One of the most southerly resorts in Europe and certainly in France, Isola was established in 1971 by English investors. Located on the Italian border, at the edge of the Mercantour Park, most of the original station is one long snaking building, making it possible to access most accommodation, shops, eateries and other facilities without going outside. The name Isola means both 'island' "sloping land" in two language derivations, whilst 2000 is the usually snowsure height in metres at this latitude. Isola also benefits from Mediterranean climate and a relaxed Italian attitude to life. The resort is a popular weekend destination for residents of the Cote d'Azur who fill the narrow, winding roads up on Friday evenings and Saturday mornings and back on Sunday evenings - best avoided if possible. The Chastillon plateau where Isola is located was a key strategic point in World War II and there are many military remains lying under the snow there today. The modern border which put Isola on the French side was established at the end of the war. An Englishman P Boumphrey had the idea of establishing the ski resort there in the late 1960s as many other third generation French ski stations were being built. He got the support of the local community, particularly the area's mayor who was looking for ways to stop the exodus of local people with the declining availability of work on the land.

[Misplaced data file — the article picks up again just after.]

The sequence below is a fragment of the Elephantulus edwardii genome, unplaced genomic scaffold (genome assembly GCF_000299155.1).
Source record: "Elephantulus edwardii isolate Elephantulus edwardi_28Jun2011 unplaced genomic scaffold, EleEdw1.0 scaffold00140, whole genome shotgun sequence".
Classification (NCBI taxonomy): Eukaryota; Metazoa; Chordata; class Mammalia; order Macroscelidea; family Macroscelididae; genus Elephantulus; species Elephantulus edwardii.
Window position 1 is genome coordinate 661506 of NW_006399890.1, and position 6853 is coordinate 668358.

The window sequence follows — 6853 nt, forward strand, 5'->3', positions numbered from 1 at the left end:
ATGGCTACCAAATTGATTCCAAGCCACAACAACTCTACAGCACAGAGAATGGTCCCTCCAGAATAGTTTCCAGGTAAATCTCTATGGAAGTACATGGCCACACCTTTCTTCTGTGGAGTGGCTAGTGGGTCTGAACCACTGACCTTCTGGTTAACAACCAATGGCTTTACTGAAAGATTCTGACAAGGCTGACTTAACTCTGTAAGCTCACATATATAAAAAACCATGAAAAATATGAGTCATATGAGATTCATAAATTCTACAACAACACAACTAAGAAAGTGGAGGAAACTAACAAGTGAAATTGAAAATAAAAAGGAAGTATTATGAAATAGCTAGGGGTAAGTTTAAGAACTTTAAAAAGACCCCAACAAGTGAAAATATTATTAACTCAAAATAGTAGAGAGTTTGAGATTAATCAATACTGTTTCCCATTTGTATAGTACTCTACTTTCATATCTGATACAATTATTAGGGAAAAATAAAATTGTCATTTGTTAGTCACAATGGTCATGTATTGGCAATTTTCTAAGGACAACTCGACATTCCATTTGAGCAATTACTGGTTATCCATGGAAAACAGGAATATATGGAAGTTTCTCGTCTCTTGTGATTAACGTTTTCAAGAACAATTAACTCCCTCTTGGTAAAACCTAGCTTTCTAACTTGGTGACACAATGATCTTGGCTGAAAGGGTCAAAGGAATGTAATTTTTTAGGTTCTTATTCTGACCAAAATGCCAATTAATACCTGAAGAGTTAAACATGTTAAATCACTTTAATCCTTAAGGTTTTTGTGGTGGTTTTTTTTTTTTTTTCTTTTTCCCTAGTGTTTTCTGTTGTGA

Isola claims to have a good snow and sunshine record but if so they're not helped by a depressingly ugly concrete shopping mall/accommodation block as its centre piece. The resort has built more pleasant developments in recent years and endeavoured to improve the original building, linking it all together with a funicular lift.